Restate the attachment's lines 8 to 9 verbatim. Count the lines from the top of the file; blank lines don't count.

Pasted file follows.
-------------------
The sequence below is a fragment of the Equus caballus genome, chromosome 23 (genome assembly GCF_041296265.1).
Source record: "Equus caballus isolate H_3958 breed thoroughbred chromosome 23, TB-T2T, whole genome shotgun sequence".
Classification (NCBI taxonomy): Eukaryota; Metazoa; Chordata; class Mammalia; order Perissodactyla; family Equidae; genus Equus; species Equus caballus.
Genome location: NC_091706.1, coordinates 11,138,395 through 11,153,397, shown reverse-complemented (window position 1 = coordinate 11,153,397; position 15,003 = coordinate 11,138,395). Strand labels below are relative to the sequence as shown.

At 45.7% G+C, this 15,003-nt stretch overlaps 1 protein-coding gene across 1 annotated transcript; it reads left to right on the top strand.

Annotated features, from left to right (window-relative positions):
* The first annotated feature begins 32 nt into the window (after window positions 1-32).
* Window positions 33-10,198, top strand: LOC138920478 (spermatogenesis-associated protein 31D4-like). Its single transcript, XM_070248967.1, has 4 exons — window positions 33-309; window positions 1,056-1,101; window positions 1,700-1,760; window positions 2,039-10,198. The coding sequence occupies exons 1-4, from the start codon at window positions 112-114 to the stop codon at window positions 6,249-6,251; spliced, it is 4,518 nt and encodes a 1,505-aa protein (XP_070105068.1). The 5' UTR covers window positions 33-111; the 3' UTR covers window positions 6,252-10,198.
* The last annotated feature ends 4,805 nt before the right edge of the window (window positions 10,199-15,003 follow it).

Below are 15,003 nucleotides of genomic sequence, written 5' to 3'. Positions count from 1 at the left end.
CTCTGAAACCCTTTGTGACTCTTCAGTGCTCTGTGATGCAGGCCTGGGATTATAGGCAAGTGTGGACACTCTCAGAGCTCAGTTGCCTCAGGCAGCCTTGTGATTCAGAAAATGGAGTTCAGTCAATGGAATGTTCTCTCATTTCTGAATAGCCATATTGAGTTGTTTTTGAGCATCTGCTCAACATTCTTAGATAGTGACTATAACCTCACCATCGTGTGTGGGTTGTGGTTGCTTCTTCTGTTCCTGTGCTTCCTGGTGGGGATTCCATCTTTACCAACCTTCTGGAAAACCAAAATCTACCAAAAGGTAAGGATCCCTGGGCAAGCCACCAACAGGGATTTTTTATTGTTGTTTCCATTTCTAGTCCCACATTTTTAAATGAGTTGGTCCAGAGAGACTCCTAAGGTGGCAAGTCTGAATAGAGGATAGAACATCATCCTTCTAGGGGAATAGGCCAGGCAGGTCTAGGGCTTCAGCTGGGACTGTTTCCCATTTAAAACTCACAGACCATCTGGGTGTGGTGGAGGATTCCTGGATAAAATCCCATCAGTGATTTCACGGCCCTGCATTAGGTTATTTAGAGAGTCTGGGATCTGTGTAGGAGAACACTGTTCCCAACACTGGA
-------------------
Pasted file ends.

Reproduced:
* Window positions 33-10,198, top strand: LOC138920478 (spermatogenesis-associated protein 31D4-like). Its single transcript, XM_070248967.1, has 4 exons — window positions 33-309; window positions 1,056-1,101; window positions 1,700-1,760; window positions 2,039-10,198. The coding sequence occupies exons 1-4, from the start codon at window positions 112-114 to the stop codon at window positions 6,249-6,251; spliced, it is 4,518 nt and encodes a 1,505-aa protein (XP_070105068.1). The 5' UTR covers window positions 33-111; the 3' UTR covers window positions 6,252-10,198.
* The last annotated feature ends 4,805 nt before the right edge of the window (window positions 10,199-15,003 follow it).